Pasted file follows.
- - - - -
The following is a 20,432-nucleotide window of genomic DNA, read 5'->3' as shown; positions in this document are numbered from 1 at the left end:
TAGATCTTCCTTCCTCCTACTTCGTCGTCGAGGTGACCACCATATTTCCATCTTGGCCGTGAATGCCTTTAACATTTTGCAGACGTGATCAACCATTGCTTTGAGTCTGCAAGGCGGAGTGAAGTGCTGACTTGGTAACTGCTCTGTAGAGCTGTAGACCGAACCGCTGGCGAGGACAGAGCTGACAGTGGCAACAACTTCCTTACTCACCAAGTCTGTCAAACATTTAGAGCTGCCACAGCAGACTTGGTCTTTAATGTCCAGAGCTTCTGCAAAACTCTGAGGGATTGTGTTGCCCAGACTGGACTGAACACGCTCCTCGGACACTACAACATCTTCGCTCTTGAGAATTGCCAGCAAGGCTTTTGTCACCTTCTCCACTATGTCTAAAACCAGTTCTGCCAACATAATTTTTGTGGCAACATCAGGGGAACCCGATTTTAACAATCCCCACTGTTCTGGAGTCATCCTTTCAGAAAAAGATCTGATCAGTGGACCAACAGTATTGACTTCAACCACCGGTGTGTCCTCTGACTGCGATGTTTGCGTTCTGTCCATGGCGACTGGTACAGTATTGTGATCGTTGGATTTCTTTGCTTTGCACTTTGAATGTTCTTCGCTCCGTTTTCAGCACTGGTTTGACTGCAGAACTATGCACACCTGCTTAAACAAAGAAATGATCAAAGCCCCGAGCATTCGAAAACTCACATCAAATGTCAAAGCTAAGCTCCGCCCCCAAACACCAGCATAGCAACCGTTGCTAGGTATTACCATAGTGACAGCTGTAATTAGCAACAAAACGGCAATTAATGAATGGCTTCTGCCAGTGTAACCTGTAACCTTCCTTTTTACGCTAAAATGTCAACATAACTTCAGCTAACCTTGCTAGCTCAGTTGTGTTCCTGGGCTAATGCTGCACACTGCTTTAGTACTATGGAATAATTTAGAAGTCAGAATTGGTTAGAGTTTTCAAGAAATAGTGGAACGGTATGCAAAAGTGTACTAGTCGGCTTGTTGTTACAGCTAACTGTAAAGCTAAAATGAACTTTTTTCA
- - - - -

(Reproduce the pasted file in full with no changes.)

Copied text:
The following is a 20,432-nucleotide window of genomic DNA, read 5'->3' as shown; positions in this document are numbered from 1 at the left end:
TAGATCTTCCTTCCTCCTACTTCGTCGTCGAGGTGACCACCATATTTCCATCTTGGCCGTGAATGCCTTTAACATTTTGCAGACGTGATCAACCATTGCTTTGAGTCTGCAAGGCGGAGTGAAGTGCTGACTTGGTAACTGCTCTGTAGAGCTGTAGACCGAACCGCTGGCGAGGACAGAGCTGACAGTGGCAACAACTTCCTTACTCACCAAGTCTGTCAAACATTTAGAGCTGCCACAGCAGACTTGGTCTTTAATGTCCAGAGCTTCTGCAAAACTCTGAGGGATTGTGTTGCCCAGACTGGACTGAACACGCTCCTCGGACACTACAACATCTTCGCTCTTGAGAATTGCCAGCAAGGCTTTTGTCACCTTCTCCACTATGTCTAAAACCAGTTCTGCCAACATAATTTTTGTGGCAACATCAGGGGAACCCGATTTTAACAATCCCCACTGTTCTGGAGTCATCCTTTCAGAAAAAGATCTGATCAGTGGACCAACAGTATTGACTTCAACCACCGGTGTGTCCTCTGACTGCGATGTTTGCGTTCTGTCCATGGCGACTGGTACAGTATTGTGATCGTTGGATTTCTTTGCTTTGCACTTTGAATGTTCTTCGCTCCGTTTTCAGCACTGGTTTGACTGCAGAACTATGCACACCTGCTTAAACAAAGAAATGATCAAAGCCCCGAGCATTCGAAAACTCACATCAAATGTCAAAGCTAAGCTCCGCCCCCAAACACCAGCATAGCAACCGTTGCTAGGTATTACCATAGTGACAGCTGTAATTAGCAACAAAACGGCAATTAATGAATGGCTTCTGCCAGTGTAACCTGTAACCTTCCTTTTTACGCTAAAATGTCAACATAACTTCAGCTAACCTTGCTAGCTCAGTTGTGTTCCTGGGCTAATGCTGCACACTGCTTTAGTACTATGGAATAATTTAGAAGTCAGAATTGGTTAGAGTTTTCAAGAAATAGTGGAACGGTATGCAAAAGTGTACTAGTCGGCTTGTTGTTACAGCTAACTGTAAAGCTAAAATGAACTTTTTTCA